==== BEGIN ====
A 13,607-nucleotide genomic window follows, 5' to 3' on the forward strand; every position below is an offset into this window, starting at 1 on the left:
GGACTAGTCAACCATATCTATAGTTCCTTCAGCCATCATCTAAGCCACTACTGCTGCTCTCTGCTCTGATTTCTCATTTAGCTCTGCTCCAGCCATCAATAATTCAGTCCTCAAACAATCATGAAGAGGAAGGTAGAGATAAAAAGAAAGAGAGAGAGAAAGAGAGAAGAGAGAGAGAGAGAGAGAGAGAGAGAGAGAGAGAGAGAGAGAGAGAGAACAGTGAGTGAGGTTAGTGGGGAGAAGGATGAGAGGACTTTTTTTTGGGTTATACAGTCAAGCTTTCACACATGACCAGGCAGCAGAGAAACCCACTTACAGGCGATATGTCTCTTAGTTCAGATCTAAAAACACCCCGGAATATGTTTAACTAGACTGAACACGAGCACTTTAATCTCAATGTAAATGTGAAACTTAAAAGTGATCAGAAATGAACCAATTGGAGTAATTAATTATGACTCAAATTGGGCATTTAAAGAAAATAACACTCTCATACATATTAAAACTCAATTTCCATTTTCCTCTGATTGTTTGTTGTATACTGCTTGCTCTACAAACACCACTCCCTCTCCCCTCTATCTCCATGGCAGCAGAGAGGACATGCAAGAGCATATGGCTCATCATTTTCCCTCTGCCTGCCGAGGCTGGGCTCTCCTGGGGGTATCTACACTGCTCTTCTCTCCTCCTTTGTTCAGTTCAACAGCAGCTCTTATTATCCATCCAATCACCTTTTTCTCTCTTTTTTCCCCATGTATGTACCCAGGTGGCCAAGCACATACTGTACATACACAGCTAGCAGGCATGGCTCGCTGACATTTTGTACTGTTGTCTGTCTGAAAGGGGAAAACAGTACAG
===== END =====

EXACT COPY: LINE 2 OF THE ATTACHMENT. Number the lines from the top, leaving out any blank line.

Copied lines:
GGACTAGTCAACCATATCTATAGTTCCTTCAGCCATCATCTAAGCCACTACTGCTGCTCTCTGCTCTGATTTCTCATTTAGCTCTGCTCCAGCCATCAATAATTCAGTCCTCAAACAATCATGAAGAGGAAGGTAGAGATAAAAAGAAAGAGAGAGAGAAAGAGAGAAGAGAGAGAGAGAGAGAGAGAGAGAGAGAGAGAGAGAGAGAGAGAGAGAACAGTGAGTGAGGTTAGTGGGGAGAAGGATGAGAGGACTTTTTTTTGGGTTATACAGTCAAGCTTTCACACATGACCAGGCAGCAGAGAAACCCACTTACAGGCGATATGTCTCTTAGTTCAGATCTAAAAACACCCCGGAATATGTTTAACTAGACTGAACACGAGCACTTTAATCTCAATGTAAATGTGAAACTTAAAAGTGATCAGAAATGAACCAATTGGAGTAATTAATTATGACTCAAATTGGGCATTTAAAGAAAATAACACTCTCATACATATTAAAACTCAATTTCCATTTTCCTCTGATTGTTTGTTGTATACTGCTTGCTCTACAAACACCACTCCCTCTCCCCTCTATCTCCATGGCAGCAGAGAGGACATGCAAGAGCATATGGCTCATCATTTTCCCTCTGCCTGCCGAGGCTGGGCTCTCCTGGGGGTATCTACACTGCTCTTCTCTCCTCCTTTGTTCAGTTCAACAGCAGCTCTTATTATCCATCCAATCACCTTTTTCTCTCTTTTTTCCCCATGTATGTACCCAGGTGGCCAAGCACATACTGTACATACACAGCTAGCAGGCATGGCTCGCTGACATTTTGTACTGTTGTCTGTCTGAAAGGGGAAAACAGTACAG